Above: Marv participates in the General Strike for Peace – Friday, September 21, 2007.

Above: While in the Twin Cites in July 2005, my parents met Marv when they joined me in attending the weekly Wednesday morning peace vigil outside of the corporate headquarters of Alliant TechSystems - the largest Minnesota-based weapons manufacturer and the primary supplier of landmines, cluster bombs, nuclear missile rocket motors, and depleted uranium (DU) munitions to the U.S. Department of Defense. Pictured above from left: Marv, Marie Braun, Greg Corcoran, Dad, and Mary Vaughn.

Above: Marv with friends Susu and Dee on the occasion of his 76th birthday – Saturday, August 25, 2007.

Above: My photo of Marv that is included in You Can't Do That. It shows Marv teaching a class in the history of nonviolence at the University of St. Thomas in April 2009.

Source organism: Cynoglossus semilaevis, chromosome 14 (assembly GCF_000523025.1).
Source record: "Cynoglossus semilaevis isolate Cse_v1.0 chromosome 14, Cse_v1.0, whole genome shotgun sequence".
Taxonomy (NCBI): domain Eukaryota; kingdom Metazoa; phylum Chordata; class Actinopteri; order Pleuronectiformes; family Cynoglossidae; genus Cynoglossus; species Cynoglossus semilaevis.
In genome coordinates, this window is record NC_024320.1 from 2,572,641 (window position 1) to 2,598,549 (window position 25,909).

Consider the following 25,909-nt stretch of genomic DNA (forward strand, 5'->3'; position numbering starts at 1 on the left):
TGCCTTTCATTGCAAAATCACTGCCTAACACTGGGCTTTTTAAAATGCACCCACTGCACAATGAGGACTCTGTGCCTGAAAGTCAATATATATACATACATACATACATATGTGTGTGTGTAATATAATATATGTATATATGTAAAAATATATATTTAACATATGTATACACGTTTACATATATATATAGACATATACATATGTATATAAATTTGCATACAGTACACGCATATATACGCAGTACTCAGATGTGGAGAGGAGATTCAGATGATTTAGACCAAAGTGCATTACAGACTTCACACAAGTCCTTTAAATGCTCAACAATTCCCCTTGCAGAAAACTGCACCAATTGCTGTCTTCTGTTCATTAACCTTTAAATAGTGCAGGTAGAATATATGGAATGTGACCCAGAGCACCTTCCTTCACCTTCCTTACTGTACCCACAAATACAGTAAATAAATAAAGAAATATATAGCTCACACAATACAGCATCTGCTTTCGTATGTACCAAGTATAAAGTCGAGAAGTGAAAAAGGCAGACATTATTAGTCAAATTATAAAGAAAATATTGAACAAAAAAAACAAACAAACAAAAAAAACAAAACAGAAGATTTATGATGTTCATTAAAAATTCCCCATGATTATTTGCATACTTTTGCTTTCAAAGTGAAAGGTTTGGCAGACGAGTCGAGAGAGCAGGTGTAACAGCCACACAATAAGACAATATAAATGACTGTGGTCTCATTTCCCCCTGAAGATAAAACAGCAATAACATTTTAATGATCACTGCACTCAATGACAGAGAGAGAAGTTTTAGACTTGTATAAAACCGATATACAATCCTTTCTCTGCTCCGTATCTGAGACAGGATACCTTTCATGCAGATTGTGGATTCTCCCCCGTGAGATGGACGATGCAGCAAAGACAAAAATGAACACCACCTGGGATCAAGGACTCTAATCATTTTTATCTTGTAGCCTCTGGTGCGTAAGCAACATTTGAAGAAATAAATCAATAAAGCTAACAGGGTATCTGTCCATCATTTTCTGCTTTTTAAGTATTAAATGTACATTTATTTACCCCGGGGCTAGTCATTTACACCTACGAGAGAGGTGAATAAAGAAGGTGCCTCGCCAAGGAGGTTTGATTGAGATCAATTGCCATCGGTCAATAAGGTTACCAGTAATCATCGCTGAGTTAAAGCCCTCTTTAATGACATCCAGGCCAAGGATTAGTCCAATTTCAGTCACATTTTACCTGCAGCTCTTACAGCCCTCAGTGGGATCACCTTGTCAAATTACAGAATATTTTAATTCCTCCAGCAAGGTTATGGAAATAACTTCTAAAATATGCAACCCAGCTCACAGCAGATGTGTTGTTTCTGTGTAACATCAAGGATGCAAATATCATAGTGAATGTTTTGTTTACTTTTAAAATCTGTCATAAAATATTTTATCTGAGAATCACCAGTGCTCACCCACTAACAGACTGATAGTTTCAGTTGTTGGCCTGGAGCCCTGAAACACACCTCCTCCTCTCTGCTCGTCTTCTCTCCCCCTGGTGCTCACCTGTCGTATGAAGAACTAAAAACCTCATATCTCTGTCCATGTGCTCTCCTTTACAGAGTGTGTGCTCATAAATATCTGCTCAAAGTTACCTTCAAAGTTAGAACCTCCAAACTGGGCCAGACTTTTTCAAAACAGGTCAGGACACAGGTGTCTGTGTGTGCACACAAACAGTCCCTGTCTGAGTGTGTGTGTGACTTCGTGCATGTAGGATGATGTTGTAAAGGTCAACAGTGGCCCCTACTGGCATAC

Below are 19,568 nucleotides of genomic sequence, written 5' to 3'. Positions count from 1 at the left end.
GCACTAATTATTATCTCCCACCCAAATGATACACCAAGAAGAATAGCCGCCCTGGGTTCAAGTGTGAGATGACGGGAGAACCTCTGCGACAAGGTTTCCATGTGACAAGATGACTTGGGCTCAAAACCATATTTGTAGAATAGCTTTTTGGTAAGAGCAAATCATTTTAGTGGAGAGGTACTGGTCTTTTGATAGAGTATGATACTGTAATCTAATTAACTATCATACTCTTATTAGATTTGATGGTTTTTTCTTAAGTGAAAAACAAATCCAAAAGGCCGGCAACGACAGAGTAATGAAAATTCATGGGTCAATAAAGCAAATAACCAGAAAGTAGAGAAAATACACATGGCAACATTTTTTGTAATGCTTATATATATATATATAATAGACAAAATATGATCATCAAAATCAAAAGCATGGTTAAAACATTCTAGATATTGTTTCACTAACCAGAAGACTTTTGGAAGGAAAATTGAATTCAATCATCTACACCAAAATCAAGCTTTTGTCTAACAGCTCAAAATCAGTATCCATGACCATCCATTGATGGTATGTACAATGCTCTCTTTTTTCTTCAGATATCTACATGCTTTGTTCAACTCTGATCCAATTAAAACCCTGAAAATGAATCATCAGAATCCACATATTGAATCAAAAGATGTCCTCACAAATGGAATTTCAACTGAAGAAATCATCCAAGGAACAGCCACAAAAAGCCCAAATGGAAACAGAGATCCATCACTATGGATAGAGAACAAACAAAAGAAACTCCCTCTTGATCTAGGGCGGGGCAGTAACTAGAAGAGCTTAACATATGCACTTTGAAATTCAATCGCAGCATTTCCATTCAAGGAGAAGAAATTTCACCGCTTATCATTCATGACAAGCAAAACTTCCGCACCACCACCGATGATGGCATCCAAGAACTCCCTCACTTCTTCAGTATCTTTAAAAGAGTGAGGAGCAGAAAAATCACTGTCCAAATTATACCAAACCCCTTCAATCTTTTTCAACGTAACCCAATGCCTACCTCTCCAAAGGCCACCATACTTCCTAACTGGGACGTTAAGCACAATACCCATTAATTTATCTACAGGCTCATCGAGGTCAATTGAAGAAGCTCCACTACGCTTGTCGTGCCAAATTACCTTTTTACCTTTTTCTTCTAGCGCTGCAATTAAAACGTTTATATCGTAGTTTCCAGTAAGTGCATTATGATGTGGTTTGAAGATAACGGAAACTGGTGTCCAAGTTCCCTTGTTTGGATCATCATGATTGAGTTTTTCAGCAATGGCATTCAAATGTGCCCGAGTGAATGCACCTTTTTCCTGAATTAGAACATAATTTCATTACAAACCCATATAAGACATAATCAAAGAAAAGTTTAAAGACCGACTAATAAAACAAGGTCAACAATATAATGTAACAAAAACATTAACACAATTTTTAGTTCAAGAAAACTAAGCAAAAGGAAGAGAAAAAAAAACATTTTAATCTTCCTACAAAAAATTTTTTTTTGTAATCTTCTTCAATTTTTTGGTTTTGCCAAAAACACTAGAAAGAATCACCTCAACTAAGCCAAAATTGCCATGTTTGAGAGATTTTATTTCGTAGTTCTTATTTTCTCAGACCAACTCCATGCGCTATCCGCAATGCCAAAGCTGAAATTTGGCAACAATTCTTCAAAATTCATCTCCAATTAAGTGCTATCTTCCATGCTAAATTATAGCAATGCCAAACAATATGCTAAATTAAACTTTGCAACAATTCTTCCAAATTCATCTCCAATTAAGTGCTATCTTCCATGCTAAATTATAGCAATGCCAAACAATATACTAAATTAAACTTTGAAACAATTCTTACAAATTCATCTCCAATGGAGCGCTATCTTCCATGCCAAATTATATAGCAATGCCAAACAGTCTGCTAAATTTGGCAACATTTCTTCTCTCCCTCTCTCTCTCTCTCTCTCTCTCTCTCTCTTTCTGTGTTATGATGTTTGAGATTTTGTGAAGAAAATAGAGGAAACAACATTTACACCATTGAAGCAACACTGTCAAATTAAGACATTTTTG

UPDATE: Marv passed away on January 14, 2012. For my tribute to him, click here.

Recommended Off-site Link:
Marv Davidov: Still An Activist After All These Years
– Cass Sanford and James Sanna (Twin Cities Daily Planet, August 31, 2008).

Images: Michael Bayly (except where noted otherwise).


Raphael said...

Go Marv...what a guy, lucky to have met him. Nice article Mick!

Michael J. Bayly said...

Hey, Raph! Thanks as always for your positive feedback.

You know, I think I have a photo of you and I and Marv at Brigid's St. Patrick's Day celebration in 2004! I'll find that, scan it, and add it to this post!

Talk to you later.



Carol said...

I love looking back at the photos - they'll help us remember and carry on Marv's work! Carol Masters

Warren Hanson said...

These photos and the whole post is fantastic. I have downloaded the photos in preparation for a photo gallery to be projected at Marv's Memorial Celebration (date TBD) being planned by the memorial committee. If anyone has other photos and you would like to share them please email them to I will incorporate them into the photos for the celebration. Thanks!- Warren Hanson

Michael J. Bayly said...

Warren, you may also want to check out the photos of Marv here.